REP. CHIP ROY (R-TX): Honestly, right now, for the next 18 months, our job is to do everything we can to slow that down to get to December of 2022 and get then in here and lead. I say actually, thank you, Lord, 18 more months of chaos and inability to get stuff done.


CAMEROTA: All right. Well, there you go. I mean, Mitch McConnell had said something similar, David.

CHALIAN: Yes. Listen, I don't think it will surprise anyone that Chip Roy is not in favor of Nancy Pelosi's agenda and the House Democratic agenda in trying to get it through. I am sure he sees his role in the minority as one to stop the policies he doesn't believe in with the majority.

Of course, as you're noting, it sort of just puts the political strategy out for all to see, which is not for there to be some season of governing or to find some way of compromising, actually getting something done on behalf of the American people, it is purely about obstruction, stopping, trying to delay any progress until the Republicans believe they can win the House of Representatives next November and take over.

So, there's probably not a lot of surprise to these comments, Alisyn, it's just that we don't often hear folks speak this way.

CAMEROTA: Just spill out the playbook right there.



BLACKWELL: So, let's listen to Senator Ron Johnson. First, he said he insisted that he is not a climate change denier. And just a couple of weeks ago, he said this. This is from CNN's K file.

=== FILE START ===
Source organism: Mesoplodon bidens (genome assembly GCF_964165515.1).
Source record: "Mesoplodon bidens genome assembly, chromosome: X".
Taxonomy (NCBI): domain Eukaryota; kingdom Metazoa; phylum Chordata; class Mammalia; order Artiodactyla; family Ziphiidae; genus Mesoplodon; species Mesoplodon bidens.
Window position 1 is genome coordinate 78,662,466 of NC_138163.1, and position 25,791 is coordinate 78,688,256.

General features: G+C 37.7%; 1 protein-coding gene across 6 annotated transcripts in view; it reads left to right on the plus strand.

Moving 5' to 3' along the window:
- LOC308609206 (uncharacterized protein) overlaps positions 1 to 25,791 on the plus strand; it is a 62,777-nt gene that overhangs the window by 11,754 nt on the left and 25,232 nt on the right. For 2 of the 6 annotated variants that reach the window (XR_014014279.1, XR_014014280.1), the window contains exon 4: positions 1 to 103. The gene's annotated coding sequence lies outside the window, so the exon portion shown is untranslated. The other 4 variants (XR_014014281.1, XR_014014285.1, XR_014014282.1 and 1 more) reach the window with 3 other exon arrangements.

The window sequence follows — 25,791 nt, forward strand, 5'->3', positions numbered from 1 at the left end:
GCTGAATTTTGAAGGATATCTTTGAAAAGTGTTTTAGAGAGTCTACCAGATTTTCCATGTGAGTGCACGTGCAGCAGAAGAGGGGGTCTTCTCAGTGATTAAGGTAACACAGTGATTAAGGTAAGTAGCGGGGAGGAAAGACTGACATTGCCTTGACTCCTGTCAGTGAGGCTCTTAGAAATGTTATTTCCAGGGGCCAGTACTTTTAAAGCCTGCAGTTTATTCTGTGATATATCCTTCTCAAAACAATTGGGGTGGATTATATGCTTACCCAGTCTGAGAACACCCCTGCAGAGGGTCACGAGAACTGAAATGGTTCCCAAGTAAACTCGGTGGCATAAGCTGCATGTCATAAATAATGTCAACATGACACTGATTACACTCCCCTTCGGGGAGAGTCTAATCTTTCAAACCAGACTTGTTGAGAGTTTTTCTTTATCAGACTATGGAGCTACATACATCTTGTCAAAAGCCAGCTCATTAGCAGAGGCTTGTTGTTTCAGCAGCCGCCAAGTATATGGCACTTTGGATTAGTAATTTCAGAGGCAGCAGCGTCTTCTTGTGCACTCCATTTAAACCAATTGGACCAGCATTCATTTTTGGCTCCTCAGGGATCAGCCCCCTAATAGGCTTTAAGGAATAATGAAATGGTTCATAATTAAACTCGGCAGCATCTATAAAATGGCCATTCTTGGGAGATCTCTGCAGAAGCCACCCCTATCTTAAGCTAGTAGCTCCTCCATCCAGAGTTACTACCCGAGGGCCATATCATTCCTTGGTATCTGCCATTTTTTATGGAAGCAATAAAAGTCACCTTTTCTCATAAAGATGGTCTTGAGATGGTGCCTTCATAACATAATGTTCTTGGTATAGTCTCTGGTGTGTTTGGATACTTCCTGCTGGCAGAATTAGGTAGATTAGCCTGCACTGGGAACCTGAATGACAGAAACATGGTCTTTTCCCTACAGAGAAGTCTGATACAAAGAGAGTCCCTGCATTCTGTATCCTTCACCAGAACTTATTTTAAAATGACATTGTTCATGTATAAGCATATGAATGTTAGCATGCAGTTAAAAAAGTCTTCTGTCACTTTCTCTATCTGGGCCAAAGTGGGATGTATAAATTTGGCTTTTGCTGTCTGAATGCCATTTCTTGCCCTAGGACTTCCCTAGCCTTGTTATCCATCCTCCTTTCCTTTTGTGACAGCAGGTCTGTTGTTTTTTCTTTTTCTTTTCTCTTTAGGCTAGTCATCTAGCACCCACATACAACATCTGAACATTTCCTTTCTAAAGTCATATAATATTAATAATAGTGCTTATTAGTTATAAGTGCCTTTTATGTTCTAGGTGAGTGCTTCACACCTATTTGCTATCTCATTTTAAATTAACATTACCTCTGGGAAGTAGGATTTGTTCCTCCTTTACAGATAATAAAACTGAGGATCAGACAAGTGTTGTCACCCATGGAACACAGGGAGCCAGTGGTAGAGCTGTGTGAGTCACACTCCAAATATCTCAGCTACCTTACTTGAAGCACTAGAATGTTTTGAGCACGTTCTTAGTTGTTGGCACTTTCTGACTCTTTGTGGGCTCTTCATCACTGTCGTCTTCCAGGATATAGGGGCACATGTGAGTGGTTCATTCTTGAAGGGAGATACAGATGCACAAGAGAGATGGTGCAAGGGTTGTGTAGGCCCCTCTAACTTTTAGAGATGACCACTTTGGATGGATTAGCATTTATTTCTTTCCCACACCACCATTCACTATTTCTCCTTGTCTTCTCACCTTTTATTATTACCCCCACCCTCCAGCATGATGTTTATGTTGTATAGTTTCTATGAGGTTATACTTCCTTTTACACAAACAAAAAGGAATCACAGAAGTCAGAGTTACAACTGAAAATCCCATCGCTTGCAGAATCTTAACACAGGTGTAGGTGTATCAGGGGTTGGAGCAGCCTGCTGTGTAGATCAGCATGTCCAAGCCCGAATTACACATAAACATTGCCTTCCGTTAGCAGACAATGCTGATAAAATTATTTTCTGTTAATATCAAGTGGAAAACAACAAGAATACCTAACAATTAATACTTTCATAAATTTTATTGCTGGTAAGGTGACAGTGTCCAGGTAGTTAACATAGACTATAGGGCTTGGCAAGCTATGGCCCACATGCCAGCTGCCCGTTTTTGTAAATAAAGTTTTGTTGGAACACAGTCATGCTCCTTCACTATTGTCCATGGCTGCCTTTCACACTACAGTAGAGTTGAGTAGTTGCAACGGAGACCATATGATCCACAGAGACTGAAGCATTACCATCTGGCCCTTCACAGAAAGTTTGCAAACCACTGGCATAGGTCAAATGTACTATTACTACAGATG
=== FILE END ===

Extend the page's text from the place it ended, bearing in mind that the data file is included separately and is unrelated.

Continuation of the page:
SEN. RON JOHNSON (R-WI): I don't know about you guys but I think climate changes is -- as Lord Monckton said -- OK. And by the way, it is.


BLACKWELL: For those listening on serious XN (ph) he mouthed BS. So, I'm sure without the image, you have no idea what he said. But for me, who is surprised here? I mean, this is --

CAMEROTA: So, why is he denying being a denier?

BLACKWELL: Who is surprised by that?

CAMEROTA: I mean, but why is he doing that? Let's just own -- why doesn't he own it?

CHALIAN: But here is why these comments calling climate change BS like that are politically potentially problematic for Ron Johnson. He hasn't announced that he's running for re-election, but his seat is up next year. Should he run for re-election, you know, remember, Wisconsin was one of those states that Joe Biden built back.

That blue wall that Donald Trump tore done, that Joe Biden built back. Those kinds of comments, while they may work to gin up support in the Republican base and some of his fervent supporters, are exactly the kind of comments that are going to keep independences and suburbanites at bay from supporting Ron Johnson. And that is going to make his path to re-election that much tougher.

BLACKWELL: All right. David Chalian, thanks so much.


CAMEROTA: OK. Up next, a group of teenagers refuse to wear masks on an American airlines flight forcing the flight to be cancelled. Now, the FAA is involved.



CAMEROTA: Federal aviation officials looking into a group of high schoolers who had to be removed from a flight to the Bahamas because they refused to wear masks. The organizers of the group says the students were treated unfairly.

BLACKWELL: And CNN's Pete Muntean is with us now. Pete, what are you learning?

PETE MUNTEAN, CNN AVIATION AND TRANSPORTATION CORRESPONDENT: This is so interesting because typically these maskless passenger incidents involve about one or two people, not 30 teenagers, according to American Airlines. It says it all went down on a flight from Charlotte to Nassau and the Bahamas on Monday. American says its crew told these teens that they had to wear masks. They refused to do so. There was a bit of a scene onboard and then crew kicked the teens off of the flight.